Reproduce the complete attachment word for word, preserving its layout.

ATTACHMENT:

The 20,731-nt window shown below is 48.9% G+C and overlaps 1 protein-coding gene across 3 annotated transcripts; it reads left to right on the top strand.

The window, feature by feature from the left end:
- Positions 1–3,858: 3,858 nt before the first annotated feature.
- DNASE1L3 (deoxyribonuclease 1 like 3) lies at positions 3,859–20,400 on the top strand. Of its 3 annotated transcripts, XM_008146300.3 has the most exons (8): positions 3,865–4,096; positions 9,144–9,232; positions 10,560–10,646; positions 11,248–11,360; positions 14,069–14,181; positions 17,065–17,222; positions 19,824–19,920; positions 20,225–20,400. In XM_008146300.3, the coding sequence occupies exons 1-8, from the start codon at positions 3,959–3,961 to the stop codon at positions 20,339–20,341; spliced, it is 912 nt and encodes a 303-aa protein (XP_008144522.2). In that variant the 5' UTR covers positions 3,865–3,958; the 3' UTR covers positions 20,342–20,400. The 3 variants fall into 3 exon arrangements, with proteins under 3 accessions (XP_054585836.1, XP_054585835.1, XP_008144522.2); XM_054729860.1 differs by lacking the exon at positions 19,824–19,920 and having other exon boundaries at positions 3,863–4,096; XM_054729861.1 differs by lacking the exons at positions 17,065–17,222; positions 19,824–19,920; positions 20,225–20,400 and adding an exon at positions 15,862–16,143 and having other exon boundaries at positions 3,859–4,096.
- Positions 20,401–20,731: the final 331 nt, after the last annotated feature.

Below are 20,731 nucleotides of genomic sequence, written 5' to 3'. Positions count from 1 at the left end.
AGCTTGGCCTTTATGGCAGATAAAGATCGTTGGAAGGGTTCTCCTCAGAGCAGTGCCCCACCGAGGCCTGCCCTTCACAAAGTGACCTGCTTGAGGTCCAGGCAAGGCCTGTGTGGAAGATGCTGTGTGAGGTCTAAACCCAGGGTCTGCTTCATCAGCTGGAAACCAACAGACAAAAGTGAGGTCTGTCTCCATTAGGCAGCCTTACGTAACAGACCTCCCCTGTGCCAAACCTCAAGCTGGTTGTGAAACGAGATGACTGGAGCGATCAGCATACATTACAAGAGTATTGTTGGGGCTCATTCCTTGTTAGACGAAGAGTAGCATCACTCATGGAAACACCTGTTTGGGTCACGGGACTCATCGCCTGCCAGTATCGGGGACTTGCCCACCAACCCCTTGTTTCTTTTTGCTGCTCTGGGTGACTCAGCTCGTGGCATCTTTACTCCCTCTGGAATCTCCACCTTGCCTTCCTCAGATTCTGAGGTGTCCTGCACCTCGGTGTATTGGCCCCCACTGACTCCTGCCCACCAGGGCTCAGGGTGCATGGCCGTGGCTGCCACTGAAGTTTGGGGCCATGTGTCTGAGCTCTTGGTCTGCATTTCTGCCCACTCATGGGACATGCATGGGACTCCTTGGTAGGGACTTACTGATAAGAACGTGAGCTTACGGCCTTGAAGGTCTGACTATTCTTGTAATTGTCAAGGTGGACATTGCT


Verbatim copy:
The 20,731-nt window shown below is 48.9% G+C and overlaps 1 protein-coding gene across 3 annotated transcripts; it reads left to right on the top strand.

The window, feature by feature from the left end:
- Positions 1–3,858: 3,858 nt before the first annotated feature.
- DNASE1L3 (deoxyribonuclease 1 like 3) lies at positions 3,859–20,400 on the top strand. Of its 3 annotated transcripts, XM_008146300.3 has the most exons (8): positions 3,865–4,096; positions 9,144–9,232; positions 10,560–10,646; positions 11,248–11,360; positions 14,069–14,181; positions 17,065–17,222; positions 19,824–19,920; positions 20,225–20,400. In XM_008146300.3, the coding sequence occupies exons 1-8, from the start codon at positions 3,959–3,961 to the stop codon at positions 20,339–20,341; spliced, it is 912 nt and encodes a 303-aa protein (XP_008144522.2). In that variant the 5' UTR covers positions 3,865–3,958; the 3' UTR covers positions 20,342–20,400. The 3 variants fall into 3 exon arrangements, with proteins under 3 accessions (XP_054585836.1, XP_054585835.1, XP_008144522.2); XM_054729860.1 differs by lacking the exon at positions 19,824–19,920 and having other exon boundaries at positions 3,863–4,096; XM_054729861.1 differs by lacking the exons at positions 17,065–17,222; positions 19,824–19,920; positions 20,225–20,400 and adding an exon at positions 15,862–16,143 and having other exon boundaries at positions 3,859–4,096.
- Positions 20,401–20,731: the final 331 nt, after the last annotated feature.

Below are 20,731 nucleotides of genomic sequence, written 5' to 3'. Positions count from 1 at the left end.
AGCTTGGCCTTTATGGCAGATAAAGATCGTTGGAAGGGTTCTCCTCAGAGCAGTGCCCCACCGAGGCCTGCCCTTCACAAAGTGACCTGCTTGAGGTCCAGGCAAGGCCTGTGTGGAAGATGCTGTGTGAGGTCTAAACCCAGGGTCTGCTTCATCAGCTGGAAACCAACAGACAAAAGTGAGGTCTGTCTCCATTAGGCAGCCTTACGTAACAGACCTCCCCTGTGCCAAACCTCAAGCTGGTTGTGAAACGAGATGACTGGAGCGATCAGCATACATTACAAGAGTATTGTTGGGGCTCATTCCTTGTTAGACGAAGAGTAGCATCACTCATGGAAACACCTGTTTGGGTCACGGGACTCATCGCCTGCCAGTATCGGGGACTTGCCCACCAACCCCTTGTTTCTTTTTGCTGCTCTGGGTGACTCAGCTCGTGGCATCTTTACTCCCTCTGGAATCTCCACCTTGCCTTCCTCAGATTCTGAGGTGTCCTGCACCTCGGTGTATTGGCCCCCACTGACTCCTGCCCACCAGGGCTCAGGGTGCATGGCCGTGGCTGCCACTGAAGTTTGGGGCCATGTGTCTGAGCTCTTGGTCTGCATTTCTGCCCACTCATGGGACATGCATGGGACTCCTTGGTAGGGACTTACTGATAAGAACGTGAGCTTACGGCCTTGAAGGTCTGACTATTCTTGTAATTGTCAAGGTGGACATTGCT